The homes were run by a former social worker, Gordon Rowe, who instigated an horrific regime of violence and abuse, which saw adults with learning difficulties raped, sexually assaulted, punished with brutal beatings, neglected, drugged and deprived of food and toiletries for more than 10 years.
The regime was finally exposed in the autumn of 1994, after a council report detailing the abuse was leaked to newspapers.
Dr X was the GP for the two residential homes from 1990 until after Rowe and his wife were forced to leave the company. Dr X is now practising in a different NHS area.
The allegations are detailed in a new book, Longcare Survivors: The Biography of a Care Scandal, by John Pring, editor of Disability News Service.
The book describes how Dr X repeatedly over-prescribed powerful sedatives for residents, failed to spot signs of neglect and ill-treatment such as severe weight loss and bruises, failed to act over signs of sexual abuse, such as vaginal discharge and anal bleeding, and kept almost no records of treatment, even though he visited the homes every week.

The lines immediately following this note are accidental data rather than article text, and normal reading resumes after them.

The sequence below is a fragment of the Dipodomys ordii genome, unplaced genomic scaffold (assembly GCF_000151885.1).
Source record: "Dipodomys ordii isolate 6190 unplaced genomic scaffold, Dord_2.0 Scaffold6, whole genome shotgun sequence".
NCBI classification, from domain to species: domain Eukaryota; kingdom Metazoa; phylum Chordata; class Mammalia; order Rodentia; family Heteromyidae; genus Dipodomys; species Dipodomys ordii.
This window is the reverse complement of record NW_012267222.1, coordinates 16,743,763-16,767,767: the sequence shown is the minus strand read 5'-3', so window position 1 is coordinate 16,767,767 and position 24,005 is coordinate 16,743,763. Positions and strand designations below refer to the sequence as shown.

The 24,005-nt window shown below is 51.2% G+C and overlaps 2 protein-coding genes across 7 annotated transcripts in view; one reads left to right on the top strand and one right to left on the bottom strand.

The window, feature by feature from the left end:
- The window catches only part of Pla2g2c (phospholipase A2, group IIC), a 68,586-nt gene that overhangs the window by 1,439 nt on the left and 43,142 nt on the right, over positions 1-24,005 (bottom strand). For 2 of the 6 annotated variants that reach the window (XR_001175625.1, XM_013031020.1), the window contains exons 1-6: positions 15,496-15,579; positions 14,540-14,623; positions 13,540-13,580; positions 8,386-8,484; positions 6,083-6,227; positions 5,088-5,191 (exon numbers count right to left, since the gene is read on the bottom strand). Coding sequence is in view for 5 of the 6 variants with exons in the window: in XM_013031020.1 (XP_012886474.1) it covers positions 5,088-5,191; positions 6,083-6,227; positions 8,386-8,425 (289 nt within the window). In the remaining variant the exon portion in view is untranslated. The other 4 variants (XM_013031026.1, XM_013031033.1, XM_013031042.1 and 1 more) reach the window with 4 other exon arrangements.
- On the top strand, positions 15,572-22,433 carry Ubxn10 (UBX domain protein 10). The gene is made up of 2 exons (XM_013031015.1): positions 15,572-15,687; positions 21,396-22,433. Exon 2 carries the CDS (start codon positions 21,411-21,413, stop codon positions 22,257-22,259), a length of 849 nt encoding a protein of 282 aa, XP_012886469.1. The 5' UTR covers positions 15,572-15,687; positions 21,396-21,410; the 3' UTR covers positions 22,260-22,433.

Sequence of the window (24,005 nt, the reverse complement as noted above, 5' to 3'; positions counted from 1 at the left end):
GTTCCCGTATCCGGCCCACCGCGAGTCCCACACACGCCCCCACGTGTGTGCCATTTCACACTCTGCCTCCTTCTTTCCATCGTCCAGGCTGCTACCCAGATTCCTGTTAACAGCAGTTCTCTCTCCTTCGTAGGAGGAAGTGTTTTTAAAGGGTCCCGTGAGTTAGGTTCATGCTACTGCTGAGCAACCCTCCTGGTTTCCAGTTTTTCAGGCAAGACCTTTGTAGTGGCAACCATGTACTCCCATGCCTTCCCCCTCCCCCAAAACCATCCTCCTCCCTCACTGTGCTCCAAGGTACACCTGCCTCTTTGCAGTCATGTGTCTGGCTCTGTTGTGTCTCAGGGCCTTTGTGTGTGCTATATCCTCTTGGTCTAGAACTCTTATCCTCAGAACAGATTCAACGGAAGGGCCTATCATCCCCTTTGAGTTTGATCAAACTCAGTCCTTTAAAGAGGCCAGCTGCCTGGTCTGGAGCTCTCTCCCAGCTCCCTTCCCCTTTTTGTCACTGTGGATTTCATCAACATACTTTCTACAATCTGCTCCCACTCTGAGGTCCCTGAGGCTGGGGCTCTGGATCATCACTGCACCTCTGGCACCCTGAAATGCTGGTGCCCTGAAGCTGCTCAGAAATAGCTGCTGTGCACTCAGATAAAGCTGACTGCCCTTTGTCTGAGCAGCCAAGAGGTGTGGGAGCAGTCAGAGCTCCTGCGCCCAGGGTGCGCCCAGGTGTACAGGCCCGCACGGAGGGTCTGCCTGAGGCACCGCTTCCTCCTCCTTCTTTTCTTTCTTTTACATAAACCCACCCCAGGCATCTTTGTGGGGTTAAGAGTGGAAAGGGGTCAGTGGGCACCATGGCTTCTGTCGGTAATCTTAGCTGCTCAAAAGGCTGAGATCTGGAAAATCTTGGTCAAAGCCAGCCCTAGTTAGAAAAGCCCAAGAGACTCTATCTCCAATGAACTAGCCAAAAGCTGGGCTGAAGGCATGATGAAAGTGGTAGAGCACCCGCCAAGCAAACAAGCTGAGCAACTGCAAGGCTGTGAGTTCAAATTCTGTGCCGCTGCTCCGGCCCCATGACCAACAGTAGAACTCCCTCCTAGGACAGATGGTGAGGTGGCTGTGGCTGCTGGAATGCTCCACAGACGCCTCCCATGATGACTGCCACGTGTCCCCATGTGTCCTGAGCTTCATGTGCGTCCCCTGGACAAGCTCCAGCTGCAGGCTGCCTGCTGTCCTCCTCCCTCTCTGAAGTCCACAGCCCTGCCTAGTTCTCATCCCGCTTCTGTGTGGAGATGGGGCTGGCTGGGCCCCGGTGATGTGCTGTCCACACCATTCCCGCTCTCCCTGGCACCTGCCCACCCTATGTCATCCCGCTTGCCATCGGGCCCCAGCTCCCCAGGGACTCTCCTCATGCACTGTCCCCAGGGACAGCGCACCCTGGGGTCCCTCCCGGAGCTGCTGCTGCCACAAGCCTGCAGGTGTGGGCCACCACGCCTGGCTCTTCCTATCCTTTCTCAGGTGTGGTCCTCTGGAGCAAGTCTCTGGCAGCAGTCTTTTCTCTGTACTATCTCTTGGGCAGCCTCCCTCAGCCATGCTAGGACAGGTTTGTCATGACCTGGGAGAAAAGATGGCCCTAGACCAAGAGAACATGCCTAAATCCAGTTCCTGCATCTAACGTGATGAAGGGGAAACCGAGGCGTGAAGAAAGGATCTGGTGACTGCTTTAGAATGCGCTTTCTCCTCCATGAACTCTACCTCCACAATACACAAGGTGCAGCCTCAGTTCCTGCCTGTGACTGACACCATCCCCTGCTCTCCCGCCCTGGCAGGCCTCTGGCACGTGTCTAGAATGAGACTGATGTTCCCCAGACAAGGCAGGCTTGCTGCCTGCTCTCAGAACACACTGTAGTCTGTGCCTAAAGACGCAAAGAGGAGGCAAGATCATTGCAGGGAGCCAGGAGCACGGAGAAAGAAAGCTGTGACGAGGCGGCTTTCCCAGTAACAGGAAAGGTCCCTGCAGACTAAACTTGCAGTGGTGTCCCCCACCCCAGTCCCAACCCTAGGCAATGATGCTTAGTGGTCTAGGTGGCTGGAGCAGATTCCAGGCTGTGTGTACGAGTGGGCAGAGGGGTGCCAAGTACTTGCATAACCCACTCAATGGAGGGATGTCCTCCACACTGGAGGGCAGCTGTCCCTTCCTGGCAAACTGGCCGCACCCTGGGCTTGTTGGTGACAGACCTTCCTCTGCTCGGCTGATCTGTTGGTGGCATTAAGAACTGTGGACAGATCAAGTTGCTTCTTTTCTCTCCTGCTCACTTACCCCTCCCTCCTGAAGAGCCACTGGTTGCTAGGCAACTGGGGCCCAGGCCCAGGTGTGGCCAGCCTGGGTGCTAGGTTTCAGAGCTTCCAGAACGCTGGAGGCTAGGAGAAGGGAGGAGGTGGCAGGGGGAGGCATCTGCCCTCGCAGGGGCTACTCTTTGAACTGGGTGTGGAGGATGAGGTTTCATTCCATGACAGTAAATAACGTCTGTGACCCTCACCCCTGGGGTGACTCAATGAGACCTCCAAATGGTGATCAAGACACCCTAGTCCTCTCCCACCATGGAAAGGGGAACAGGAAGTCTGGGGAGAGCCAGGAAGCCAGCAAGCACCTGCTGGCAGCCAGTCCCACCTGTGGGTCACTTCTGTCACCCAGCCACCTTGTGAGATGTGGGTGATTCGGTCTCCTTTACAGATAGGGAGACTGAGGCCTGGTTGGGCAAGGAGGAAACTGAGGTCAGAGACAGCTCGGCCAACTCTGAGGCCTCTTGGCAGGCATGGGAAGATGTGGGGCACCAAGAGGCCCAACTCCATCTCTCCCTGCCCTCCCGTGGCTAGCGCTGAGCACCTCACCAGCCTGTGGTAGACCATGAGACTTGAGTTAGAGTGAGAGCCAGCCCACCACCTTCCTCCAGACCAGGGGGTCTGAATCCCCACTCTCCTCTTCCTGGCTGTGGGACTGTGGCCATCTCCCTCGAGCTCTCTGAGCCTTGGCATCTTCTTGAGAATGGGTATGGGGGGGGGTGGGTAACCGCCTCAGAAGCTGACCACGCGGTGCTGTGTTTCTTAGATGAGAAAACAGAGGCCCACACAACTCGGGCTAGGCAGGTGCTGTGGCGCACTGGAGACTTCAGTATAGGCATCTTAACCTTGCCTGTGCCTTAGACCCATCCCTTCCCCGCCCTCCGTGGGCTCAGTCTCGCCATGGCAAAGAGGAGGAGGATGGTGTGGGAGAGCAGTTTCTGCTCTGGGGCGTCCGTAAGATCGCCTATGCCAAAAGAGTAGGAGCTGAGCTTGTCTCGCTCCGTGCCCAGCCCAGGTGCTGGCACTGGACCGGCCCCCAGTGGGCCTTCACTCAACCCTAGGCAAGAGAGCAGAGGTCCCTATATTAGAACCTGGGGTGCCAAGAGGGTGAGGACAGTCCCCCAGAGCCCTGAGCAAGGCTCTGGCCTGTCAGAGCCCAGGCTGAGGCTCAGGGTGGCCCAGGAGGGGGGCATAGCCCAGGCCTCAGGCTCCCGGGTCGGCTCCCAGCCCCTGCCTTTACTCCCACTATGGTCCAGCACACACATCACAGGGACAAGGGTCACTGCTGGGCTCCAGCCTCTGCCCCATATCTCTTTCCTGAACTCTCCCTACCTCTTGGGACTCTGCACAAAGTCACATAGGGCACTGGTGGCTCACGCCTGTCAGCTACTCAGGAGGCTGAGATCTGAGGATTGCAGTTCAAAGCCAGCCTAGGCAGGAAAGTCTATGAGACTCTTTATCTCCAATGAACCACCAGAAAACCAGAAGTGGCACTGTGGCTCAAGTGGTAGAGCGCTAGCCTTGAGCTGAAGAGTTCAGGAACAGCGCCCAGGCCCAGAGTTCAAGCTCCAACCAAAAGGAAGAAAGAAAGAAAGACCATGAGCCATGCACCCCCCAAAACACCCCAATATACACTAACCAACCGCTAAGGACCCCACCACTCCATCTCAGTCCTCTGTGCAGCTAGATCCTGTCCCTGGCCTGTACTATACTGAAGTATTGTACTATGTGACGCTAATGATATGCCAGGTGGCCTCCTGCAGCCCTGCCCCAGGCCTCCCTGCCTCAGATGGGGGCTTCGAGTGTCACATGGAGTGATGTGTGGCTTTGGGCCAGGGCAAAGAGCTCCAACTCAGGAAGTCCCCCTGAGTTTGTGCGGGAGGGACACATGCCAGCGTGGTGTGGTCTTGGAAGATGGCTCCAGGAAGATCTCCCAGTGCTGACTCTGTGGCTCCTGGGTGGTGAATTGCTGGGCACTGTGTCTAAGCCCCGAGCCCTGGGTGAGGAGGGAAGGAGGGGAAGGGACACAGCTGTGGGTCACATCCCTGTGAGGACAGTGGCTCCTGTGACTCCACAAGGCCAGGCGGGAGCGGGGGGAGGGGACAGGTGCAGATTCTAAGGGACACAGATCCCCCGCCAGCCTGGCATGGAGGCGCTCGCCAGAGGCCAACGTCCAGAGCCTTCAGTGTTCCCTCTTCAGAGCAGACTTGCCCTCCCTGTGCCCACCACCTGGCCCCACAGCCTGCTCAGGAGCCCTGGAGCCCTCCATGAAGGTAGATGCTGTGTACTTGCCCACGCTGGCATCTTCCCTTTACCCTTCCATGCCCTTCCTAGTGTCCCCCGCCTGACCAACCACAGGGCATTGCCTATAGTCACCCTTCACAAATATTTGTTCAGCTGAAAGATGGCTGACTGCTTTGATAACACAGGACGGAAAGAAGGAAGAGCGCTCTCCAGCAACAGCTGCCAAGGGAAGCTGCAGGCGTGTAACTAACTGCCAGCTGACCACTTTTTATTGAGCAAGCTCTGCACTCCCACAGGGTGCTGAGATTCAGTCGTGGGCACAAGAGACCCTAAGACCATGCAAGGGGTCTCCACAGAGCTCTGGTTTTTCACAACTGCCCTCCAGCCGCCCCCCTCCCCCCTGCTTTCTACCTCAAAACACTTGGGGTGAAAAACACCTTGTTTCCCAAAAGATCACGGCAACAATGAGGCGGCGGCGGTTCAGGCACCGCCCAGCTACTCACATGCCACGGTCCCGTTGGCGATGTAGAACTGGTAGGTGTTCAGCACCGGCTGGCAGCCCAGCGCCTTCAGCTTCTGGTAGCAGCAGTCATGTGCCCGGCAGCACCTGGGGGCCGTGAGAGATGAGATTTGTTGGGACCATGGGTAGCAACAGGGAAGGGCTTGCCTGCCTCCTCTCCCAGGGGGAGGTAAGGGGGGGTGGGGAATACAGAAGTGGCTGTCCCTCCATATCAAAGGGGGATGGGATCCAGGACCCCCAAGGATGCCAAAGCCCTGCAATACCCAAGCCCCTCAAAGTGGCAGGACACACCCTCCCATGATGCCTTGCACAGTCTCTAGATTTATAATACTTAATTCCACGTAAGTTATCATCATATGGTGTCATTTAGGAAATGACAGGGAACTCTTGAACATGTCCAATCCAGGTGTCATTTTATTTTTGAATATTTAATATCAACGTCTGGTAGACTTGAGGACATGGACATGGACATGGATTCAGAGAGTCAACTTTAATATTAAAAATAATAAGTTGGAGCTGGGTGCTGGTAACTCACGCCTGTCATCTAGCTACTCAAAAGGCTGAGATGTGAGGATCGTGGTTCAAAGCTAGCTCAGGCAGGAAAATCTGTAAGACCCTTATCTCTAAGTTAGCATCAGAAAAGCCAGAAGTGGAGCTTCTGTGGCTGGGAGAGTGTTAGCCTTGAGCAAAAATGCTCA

There were also serious concerns about his repeated prescriptions of contraceptive injections for a number of women who were at the time being raped by Gordon Rowe.
One former member of Longcare staff remembers watching Dr X line up Rowe’s favoured female residents and delivering the injections one after the other, without even talking to the women and while continuing to chat to Rowe, who was in the reception area.
June Raybaud, the aunt of one of the former residents of the homes, Janet Ward, who was repeatedly raped by Gordon Rowe and has now died, said she believed the doctor’s failure to act was “the biggest scandal of all”.
Raybaud said: “This doctor apparently saw them all every week. He could have noticed how they were losing weight… a lot of the women had discharges and the men had bleeding from the anus.